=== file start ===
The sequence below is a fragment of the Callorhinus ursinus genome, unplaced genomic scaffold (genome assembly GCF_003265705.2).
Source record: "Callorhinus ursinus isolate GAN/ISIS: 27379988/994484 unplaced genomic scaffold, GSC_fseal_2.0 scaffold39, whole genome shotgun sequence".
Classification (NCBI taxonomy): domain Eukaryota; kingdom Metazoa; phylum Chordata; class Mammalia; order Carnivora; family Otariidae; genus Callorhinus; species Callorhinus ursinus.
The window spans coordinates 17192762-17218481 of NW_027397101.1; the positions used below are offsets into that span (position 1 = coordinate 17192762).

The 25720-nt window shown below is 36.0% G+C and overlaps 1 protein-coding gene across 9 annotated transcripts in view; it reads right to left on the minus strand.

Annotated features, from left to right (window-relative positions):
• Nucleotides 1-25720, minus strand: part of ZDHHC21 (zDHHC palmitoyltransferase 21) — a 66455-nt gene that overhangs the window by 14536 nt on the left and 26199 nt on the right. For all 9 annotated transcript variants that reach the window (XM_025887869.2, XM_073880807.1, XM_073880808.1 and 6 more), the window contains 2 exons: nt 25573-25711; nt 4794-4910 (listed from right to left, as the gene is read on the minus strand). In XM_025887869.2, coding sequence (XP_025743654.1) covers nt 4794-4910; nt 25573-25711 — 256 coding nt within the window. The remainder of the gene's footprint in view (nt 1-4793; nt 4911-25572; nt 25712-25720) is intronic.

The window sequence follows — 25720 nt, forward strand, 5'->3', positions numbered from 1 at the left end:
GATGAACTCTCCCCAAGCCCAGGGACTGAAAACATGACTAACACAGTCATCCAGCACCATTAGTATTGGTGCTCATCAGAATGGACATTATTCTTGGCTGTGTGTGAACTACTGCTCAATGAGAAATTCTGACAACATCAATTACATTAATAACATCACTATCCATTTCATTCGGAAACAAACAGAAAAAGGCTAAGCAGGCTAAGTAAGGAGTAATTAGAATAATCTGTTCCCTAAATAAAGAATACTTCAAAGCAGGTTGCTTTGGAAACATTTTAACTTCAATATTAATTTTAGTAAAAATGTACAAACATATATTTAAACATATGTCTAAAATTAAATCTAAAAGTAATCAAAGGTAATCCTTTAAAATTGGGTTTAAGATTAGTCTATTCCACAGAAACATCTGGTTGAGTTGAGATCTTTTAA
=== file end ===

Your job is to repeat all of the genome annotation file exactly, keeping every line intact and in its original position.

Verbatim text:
The sequence below is a fragment of the Callorhinus ursinus genome, unplaced genomic scaffold (genome assembly GCF_003265705.2).
Source record: "Callorhinus ursinus isolate GAN/ISIS: 27379988/994484 unplaced genomic scaffold, GSC_fseal_2.0 scaffold39, whole genome shotgun sequence".
Classification (NCBI taxonomy): domain Eukaryota; kingdom Metazoa; phylum Chordata; class Mammalia; order Carnivora; family Otariidae; genus Callorhinus; species Callorhinus ursinus.
The window spans coordinates 17192762-17218481 of NW_027397101.1; the positions used below are offsets into that span (position 1 = coordinate 17192762).

The 25720-nt window shown below is 36.0% G+C and overlaps 1 protein-coding gene across 9 annotated transcripts in view; it reads right to left on the minus strand.

Annotated features, from left to right (window-relative positions):
• Nucleotides 1-25720, minus strand: part of ZDHHC21 (zDHHC palmitoyltransferase 21) — a 66455-nt gene that overhangs the window by 14536 nt on the left and 26199 nt on the right. For all 9 annotated transcript variants that reach the window (XM_025887869.2, XM_073880807.1, XM_073880808.1 and 6 more), the window contains 2 exons: nt 25573-25711; nt 4794-4910 (listed from right to left, as the gene is read on the minus strand). In XM_025887869.2, coding sequence (XP_025743654.1) covers nt 4794-4910; nt 25573-25711 — 256 coding nt within the window. The remainder of the gene's footprint in view (nt 1-4793; nt 4911-25572; nt 25712-25720) is intronic.

The window sequence follows — 25720 nt, forward strand, 5'->3', positions numbered from 1 at the left end:
GATGAACTCTCCCCAAGCCCAGGGACTGAAAACATGACTAACACAGTCATCCAGCACCATTAGTATTGGTGCTCATCAGAATGGACATTATTCTTGGCTGTGTGTGAACTACTGCTCAATGAGAAATTCTGACAACATCAATTACATTAATAACATCACTATCCATTTCATTCGGAAACAAACAGAAAAAGGCTAAGCAGGCTAAGTAAGGAGTAATTAGAATAATCTGTTCCCTAAATAAAGAATACTTCAAAGCAGGTTGCTTTGGAAACATTTTAACTTCAATATTAATTTTAGTAAAAATGTACAAACATATATTTAAACATATGTCTAAAATTAAATCTAAAAGTAATCAAAGGTAATCCTTTAAAATTGGGTTTAAGATTAGTCTATTCCACAGAAACATCTGGTTGAGTTGAGATCTTTTAA